Nativities made of fresh meat or Batman and T-Rex . . . blow-up snow globes adorning front yards . . Grandma Got Run Over By a Reindeer blaring from every loudspeaker . . . every Lifetime and Hallmark schmaltzy Christmas movie ever made (who knew It’s a Wonderful Life would spawn its own cottage industry?) . . . A Christmas Story being about a boy’s yearning for a BB gun rather than the birth of our Savior . . .
Yes, I confess, I love it all.
Every bit of it – all of it, the ridiculous extremity of it makes me positively giddy. It’s like – well, it’s like the best birthday party – ever.
Of course, I’m the one who picked the picture of the Easter Bunny posing like a Playboy centerfold atop our church sign (What will you do with the risen one?) for the church’s FB banner.
My Christmas childhood memories are all good ones. Maybe that’s part of it. My dad, no Christian, nevertheless rejoiced in all the celebration. We made candy together. We strung tinsel icicles one by one (the only proper way) on the tree. We made our way to Grandma’s house.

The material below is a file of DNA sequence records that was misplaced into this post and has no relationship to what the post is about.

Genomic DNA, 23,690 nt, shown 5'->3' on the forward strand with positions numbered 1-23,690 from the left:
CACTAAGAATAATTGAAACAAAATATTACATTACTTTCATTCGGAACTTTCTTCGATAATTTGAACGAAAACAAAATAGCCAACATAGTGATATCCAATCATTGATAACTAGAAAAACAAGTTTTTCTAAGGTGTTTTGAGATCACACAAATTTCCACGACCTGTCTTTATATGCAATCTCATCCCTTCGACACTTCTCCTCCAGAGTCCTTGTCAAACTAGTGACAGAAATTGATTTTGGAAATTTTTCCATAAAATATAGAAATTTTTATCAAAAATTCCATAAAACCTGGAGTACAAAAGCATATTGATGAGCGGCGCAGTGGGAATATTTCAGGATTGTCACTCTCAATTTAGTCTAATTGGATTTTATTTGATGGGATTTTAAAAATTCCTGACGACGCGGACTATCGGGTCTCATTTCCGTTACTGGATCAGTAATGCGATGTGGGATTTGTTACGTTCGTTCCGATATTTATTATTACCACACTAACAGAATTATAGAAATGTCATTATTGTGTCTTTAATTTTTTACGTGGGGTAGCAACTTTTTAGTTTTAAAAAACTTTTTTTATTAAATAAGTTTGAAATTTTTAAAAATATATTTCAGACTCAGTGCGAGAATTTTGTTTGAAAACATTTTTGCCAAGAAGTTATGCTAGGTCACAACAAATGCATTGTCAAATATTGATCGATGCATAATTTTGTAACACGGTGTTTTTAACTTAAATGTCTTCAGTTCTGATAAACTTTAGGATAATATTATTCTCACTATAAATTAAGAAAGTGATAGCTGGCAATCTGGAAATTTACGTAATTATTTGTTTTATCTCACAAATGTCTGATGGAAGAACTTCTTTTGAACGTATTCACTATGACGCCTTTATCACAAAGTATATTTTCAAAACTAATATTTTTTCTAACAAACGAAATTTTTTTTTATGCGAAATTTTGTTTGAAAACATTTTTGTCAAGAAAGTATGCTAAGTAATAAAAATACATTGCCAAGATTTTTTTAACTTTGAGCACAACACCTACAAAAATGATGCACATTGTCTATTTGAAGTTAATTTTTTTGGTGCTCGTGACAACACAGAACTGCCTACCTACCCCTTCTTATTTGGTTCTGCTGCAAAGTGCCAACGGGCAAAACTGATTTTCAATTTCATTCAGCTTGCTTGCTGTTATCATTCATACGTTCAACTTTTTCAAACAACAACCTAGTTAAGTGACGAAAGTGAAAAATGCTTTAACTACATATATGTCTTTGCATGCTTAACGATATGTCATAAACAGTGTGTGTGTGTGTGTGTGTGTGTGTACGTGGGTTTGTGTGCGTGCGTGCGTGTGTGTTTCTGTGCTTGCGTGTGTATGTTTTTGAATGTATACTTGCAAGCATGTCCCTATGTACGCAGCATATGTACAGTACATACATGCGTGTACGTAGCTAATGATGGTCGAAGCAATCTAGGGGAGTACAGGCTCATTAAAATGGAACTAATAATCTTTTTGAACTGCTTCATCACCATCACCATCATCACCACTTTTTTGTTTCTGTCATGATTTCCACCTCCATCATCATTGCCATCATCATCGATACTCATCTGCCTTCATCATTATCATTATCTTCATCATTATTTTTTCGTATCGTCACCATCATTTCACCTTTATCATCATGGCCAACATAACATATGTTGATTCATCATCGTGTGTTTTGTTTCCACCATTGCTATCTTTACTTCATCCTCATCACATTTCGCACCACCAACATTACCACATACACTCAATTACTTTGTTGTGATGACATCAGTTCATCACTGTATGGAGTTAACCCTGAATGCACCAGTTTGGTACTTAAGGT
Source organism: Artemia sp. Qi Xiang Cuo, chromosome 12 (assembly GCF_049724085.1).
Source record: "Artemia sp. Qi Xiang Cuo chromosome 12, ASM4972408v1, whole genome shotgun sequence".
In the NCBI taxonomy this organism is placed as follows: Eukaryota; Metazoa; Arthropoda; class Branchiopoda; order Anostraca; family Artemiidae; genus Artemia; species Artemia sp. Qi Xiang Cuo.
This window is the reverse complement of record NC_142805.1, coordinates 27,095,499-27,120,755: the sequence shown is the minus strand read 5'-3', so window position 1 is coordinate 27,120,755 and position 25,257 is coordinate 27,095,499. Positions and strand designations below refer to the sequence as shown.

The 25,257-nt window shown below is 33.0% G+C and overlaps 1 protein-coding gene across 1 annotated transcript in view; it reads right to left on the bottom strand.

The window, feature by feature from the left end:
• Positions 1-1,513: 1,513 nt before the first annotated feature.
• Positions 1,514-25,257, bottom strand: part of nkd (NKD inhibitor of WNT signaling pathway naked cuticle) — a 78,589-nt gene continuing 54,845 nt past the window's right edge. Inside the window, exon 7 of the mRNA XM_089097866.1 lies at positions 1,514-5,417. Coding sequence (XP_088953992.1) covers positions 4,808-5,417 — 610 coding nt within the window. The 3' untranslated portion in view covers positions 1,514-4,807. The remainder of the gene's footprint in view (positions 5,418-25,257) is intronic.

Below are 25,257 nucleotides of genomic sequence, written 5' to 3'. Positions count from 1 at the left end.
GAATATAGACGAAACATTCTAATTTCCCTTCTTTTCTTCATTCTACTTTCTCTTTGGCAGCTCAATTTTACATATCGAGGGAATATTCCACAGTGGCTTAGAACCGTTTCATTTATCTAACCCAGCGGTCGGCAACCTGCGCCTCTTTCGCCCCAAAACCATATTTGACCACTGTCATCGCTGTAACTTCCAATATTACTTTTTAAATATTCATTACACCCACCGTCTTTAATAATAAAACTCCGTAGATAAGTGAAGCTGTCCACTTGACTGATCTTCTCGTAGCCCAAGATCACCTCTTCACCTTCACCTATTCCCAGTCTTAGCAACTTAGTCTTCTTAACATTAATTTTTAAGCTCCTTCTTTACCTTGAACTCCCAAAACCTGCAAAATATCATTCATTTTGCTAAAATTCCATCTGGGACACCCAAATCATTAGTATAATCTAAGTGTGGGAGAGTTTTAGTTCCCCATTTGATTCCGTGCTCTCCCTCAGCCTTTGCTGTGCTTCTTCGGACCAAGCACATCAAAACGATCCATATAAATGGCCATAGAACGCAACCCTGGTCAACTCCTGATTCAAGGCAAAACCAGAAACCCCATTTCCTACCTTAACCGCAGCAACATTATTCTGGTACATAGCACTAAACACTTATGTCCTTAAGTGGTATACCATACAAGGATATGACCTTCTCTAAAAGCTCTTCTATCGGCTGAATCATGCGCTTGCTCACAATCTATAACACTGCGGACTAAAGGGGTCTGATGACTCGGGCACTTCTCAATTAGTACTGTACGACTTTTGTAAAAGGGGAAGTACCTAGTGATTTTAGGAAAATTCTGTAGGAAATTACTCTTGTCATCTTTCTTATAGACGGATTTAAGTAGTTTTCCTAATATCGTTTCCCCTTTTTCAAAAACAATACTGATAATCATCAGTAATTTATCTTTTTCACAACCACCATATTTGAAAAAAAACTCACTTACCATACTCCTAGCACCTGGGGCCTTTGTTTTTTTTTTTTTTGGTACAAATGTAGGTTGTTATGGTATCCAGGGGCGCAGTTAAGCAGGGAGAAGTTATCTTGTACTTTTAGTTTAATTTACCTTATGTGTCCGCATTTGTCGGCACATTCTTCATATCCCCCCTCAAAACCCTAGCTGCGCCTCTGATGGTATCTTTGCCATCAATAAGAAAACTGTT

And there were always presents. Mom says there weren’t many, but in my memories, presents flowed like a river towards me – maybe it’s the love I’m remembering – the best present of all.
I love that certain men and boys in my life ask for underwear for Christmas and are delighted when they get them. I love sending and receiving cards of sentimentality in the mail. I love all the decorations of yards and homes, even when a North American Santa is at the manger (and maybe especially then). I love the contrast of the busy craziness with the quiet spaces of wonder. I love the sentimentality.
When I think on my own son’s birthday, I get all teary and sentimental. Why not when thinking on the birth of Jesus the Christ?
Most of all, I love that it is not possible for there to even be a hint of policing about this celebration – you cannot mandate joy or laughter. They either happen or they don’t.
So to all my friends with shorts in the proverbial twist over Merry Christmas versus Happy Holidays, etc., etc., etc., can’t we lighten up just a little, just this once?
After all, it is a party.